In general terms, there are no barriers to enter the M&A market.   Except for a very few exceptions, there are no nationality requirements in connection with the property or management of local companies. Also, except for someregulated industries, there are no minimum capital rules, restrictions to the repatriation of capital or governmental authorizations to conduct business or acquire a company.

All in all, even though there are legal adjustments that may be desirable, the legal infrastructure in Colombia is friendly to foreign investment and, particularly, the M&A activity.

 

You worked for three years as an M&A advisor in New York. Are there differences when approaching operations between Latin-American and USA companies? What about the advice offered? 

Markets are more intensely interconnected than ever, which explains why the U.S. M&A technique has been transplanted to Latin America. This is reflected in the fact that the procedures and the legal documents used in the region are very similar to those used in the U.S. and, in general, other jurisdictions that are more active in M&A. This includes, for example, the legal due diligence process,where there are no major differences. Something similar can be said about the agreements used to implement a transaction, like the share purchase agreement or the shareholders’ agreement. A foreign investor can expect these documents to be assembled similarly, and to regulate essentially the same issues that such investor would find in a jurisdiction like the state of New York (adjusted, of course, to local regulations).

Having said that, it is also true that there are subtle but important differences in the advice given to Latin American companies in M&A transactions. A lot of companies in the region are family businesses, so it is reasonable to expect more participation from the family members in the fundamental decisions, and that the negotiation process be more personal and, sometimes, more intense. Also, concepts or figures that are standard in other jurisdictions may be inadequate for local companies,demanding advisors to “translate” them to fit the local context, and a good doses of creativity to achieve the same results through the appropriate means in the relevant jurisdiction.  Lastly, size is a determining factor. Transactions in Latin America tend to be smaller, which curiously does not imply they are simpler; quite the opposite these transactions maybe more complex since issues that could be irrelevant in a larger operation may become material or even deal breakers.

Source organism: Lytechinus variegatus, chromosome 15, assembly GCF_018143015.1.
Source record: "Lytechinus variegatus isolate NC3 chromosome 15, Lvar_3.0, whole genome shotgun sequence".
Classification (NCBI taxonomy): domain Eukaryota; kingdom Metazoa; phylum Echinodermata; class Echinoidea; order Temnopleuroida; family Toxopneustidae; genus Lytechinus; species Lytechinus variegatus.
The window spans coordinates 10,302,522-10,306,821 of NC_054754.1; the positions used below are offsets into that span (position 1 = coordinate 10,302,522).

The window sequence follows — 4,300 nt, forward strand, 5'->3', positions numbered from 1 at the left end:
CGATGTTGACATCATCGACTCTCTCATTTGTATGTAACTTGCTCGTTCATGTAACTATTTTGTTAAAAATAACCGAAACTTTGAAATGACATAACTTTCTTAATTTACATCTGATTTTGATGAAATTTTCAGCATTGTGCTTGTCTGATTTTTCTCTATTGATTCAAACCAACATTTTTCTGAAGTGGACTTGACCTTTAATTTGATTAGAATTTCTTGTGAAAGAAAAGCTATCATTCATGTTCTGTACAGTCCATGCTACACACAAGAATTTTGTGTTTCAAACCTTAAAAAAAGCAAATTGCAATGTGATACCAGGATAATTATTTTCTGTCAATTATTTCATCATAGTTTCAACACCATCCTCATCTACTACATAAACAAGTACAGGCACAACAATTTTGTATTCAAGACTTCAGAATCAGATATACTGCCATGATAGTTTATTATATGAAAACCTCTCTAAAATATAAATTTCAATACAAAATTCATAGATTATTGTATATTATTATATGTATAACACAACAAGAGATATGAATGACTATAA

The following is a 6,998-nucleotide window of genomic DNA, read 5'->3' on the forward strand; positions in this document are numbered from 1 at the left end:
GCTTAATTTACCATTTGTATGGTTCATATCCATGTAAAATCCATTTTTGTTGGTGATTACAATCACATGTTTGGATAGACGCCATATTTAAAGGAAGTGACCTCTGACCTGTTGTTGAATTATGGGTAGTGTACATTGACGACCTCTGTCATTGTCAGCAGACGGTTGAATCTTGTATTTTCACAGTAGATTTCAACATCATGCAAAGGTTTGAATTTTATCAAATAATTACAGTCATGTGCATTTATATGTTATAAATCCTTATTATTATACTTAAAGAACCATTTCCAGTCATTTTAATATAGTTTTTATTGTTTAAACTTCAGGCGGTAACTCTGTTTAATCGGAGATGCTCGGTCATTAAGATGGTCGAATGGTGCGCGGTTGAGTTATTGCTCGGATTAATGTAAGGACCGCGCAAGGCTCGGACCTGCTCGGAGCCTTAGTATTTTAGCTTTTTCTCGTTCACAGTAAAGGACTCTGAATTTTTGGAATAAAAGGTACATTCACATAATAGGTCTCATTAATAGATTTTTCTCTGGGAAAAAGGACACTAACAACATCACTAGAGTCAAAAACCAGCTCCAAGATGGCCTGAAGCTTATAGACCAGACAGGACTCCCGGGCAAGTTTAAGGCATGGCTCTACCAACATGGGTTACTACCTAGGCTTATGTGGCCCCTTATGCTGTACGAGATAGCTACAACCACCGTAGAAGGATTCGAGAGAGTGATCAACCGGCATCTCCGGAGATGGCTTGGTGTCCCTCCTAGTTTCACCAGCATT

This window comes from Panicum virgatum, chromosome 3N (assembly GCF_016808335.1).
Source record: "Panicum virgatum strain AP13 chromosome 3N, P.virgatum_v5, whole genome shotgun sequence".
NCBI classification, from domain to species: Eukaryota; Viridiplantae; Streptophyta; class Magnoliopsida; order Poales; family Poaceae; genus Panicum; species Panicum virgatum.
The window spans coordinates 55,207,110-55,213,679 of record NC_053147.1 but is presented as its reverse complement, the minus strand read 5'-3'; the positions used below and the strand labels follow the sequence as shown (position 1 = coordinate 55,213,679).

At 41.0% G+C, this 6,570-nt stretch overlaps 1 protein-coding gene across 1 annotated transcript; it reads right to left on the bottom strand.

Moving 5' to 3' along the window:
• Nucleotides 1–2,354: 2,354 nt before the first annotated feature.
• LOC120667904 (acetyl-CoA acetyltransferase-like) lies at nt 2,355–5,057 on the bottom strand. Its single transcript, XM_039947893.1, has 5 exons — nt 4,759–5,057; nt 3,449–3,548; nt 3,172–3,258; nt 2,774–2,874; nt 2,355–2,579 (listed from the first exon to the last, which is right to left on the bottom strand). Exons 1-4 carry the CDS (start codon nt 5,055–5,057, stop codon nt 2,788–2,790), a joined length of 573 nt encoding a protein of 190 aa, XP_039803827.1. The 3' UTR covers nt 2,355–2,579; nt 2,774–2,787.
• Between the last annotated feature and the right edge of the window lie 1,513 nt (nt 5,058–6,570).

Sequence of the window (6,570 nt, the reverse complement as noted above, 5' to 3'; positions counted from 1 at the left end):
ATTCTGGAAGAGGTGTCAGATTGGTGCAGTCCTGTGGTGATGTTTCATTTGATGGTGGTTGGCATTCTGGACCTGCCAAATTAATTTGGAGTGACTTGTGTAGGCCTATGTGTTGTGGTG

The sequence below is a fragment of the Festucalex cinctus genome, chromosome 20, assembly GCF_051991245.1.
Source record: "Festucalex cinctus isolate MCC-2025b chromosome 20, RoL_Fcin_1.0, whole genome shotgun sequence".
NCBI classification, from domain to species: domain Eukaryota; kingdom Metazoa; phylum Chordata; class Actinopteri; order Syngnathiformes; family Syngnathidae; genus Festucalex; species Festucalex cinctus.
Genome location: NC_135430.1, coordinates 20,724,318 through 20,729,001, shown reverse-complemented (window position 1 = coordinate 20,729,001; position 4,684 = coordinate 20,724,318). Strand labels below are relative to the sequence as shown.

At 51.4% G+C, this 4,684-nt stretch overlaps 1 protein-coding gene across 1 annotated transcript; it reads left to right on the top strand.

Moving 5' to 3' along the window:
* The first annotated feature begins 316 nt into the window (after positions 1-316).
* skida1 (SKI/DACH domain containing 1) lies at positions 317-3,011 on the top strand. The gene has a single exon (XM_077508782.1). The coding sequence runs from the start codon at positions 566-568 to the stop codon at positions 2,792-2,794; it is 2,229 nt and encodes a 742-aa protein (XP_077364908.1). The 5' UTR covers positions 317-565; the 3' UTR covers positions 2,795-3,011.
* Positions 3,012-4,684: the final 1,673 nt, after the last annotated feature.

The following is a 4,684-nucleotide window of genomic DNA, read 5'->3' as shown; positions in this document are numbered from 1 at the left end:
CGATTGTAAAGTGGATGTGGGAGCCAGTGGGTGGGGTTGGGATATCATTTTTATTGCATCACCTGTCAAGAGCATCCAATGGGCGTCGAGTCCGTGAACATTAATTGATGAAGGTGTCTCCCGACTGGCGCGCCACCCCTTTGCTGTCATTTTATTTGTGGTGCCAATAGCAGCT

Undoubtfully, all of the above demands knowing the idiosyncrasy of the relevant country and the particularities of the local actors participating in the transaction.

 

Speaking of the United States, how do you think Trump’s protectionist approach before Latin America may affect the regional market?

It is still too soon to know how the “Trump effect” will affect the M&A market in Latin America. Without question, his protectionist policies demand prudence from investors. Nonetheless, except perhaps for Mexico, Latin America does not seem to be high enough in Trump’s political agenda and there are valid reasons to think that the business logic will prevail and that the region will continue to attract investors from the United States.  In fact, in a recent trip to Mexico, colleagues from other firms mentioned to me that even though there was anxiety during the first two months of the year, the markets reacted quickly and currently the M&A activity in Mexico does not seem to have been affected by Trump´s policies.

The negative effects, if any, may be compensated with investment from other countries (apart from countries that have traditionally set eyes in the region, China has given clear signs of interest and it seems like it is only a matter of time before it becomes an important actor), and by the strengthening of the local and regional markets.